Author: Alison Laurie-Chalmers, Senior Consultant, Crown Vets Inverness
It has been proven that the presence of a dog can help us with mental health problems such as stress, anxiety and depression. Dogs are frequently introduced into therapy sessions to assist here, as they do have a natural calming influence.
Interaction with dogs has long been proven to ease anxieties. Any interaction with dogs such as patting, stroking, grooming and hugs all boost our mood and provide an instant comfort to us in moments of distress. This close bond and interaction does over time help to rebuild any poor self-esteem. The act of gently stroking a pet gives us comfort and lifts our spirits and has been proven to reduce blood pressure and stress levels. This feeling of comfort triggers the release of endorphins, feel-good neurotransmitters, which give a calming effect and boost levels of serotonin, a chemical linked with our feelings of happiness and well-being.
Walking with our pet dog is a rewarding way for us to keep fit and this activity is also great for our mental health. Also our dogs are great "ice breakers" when embarking on any conversation with other pet owners in parks, pet stores or at training events. So our pets can also be helpful in promoting our own social interaction by breaking through any emotional barriers. People under emotional stress for whatever reason don't feel “judged” or criticised by a dog, who thankfully is able to display a lovely, natural unconditional acceptance with no hidden agendas and so the owner can feel more confident and more able to confront their own mental health issues.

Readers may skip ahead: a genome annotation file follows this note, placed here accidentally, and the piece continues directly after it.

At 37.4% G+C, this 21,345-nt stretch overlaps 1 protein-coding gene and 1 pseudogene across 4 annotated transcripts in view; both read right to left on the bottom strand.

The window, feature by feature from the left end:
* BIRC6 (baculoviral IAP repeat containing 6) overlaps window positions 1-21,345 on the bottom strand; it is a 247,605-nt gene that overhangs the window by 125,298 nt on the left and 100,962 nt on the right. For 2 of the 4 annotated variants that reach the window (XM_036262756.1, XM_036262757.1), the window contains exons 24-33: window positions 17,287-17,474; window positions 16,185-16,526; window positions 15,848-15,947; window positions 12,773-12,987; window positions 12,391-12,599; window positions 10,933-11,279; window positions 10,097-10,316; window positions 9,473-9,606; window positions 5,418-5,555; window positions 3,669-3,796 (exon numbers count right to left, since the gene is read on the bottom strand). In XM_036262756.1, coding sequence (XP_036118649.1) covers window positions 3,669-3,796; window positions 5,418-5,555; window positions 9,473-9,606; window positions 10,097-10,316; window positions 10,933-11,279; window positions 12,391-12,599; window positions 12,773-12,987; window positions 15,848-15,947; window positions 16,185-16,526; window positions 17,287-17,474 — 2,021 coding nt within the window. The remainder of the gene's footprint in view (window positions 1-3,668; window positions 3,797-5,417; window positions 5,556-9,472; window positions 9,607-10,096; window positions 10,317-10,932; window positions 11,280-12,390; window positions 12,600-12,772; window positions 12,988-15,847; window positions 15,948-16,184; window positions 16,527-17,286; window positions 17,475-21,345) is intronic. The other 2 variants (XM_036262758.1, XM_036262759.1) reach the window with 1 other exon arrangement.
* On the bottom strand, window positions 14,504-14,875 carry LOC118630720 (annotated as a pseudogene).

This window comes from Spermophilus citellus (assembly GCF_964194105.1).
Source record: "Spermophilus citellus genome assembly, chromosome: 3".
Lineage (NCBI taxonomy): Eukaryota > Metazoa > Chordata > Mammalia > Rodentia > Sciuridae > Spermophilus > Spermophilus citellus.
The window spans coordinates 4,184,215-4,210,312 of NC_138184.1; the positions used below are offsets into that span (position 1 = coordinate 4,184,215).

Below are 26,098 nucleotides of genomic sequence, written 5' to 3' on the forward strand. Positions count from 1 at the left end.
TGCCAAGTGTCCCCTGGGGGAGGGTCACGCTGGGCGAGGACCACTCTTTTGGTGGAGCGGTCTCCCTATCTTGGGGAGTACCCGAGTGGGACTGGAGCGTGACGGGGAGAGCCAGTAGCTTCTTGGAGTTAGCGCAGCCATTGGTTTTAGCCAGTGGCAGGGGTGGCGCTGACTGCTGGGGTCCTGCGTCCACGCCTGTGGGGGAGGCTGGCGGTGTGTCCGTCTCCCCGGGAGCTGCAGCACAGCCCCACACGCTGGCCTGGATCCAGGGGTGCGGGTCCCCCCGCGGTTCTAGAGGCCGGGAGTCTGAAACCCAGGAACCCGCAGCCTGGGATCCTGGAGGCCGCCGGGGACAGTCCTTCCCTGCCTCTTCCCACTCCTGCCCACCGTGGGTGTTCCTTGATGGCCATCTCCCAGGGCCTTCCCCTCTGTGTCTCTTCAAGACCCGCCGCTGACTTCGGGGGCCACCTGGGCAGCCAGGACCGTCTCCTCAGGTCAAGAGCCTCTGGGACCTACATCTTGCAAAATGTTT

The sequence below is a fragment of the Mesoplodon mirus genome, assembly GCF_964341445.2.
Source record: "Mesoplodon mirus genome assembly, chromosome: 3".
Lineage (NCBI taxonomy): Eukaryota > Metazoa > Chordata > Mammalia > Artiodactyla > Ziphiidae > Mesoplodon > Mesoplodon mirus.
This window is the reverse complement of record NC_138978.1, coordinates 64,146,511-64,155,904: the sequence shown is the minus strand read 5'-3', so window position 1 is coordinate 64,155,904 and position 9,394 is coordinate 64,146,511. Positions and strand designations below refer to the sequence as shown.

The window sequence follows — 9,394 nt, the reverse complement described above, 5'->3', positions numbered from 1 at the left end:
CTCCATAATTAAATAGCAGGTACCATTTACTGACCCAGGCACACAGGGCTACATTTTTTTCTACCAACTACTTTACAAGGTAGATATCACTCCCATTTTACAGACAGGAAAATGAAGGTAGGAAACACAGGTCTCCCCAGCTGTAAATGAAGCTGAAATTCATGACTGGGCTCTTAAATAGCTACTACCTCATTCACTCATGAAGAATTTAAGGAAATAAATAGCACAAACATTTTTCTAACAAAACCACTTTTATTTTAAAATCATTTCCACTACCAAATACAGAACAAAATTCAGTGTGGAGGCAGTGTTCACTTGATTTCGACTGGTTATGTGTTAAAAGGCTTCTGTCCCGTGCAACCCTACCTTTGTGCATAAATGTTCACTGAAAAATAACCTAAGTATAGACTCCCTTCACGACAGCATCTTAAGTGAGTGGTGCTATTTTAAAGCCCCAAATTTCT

So, our pet dogs can ease stressful situations and they also boost our self-esteem and build confidence. When we are feeling anxious our pets can help us by providing an unconditional love and attention. Also by caring for a pet we are directing our attention towards another living thing and our focus is therefore drawn away from our own personal anxieties for a while. Also caring for a pet can add a healthy structure to your day as they all require a regular feeding and exercise schedule. So having a consistent set routine keeps your pet settled and calm and this can work for ourselves too.
Dog owners are less likely to suffer from depression than those without. A recent Dogs Trust survey found that 95% of dog owners in Britain believe that interacting with their dog made them happier, with 89% saying they talk to their dog when no one else is around.
Universities worldwide are turning to using therapy dogs to relieve their students' pre-exam nerves and first-year stress and homesickness. Also the presence of a visiting animal in a hospital or care-home environment helps the patients feel more relaxed.
So, our much-loved, loyal pets can give ourselves and others so much back in this ever changing, stressful world that we live in.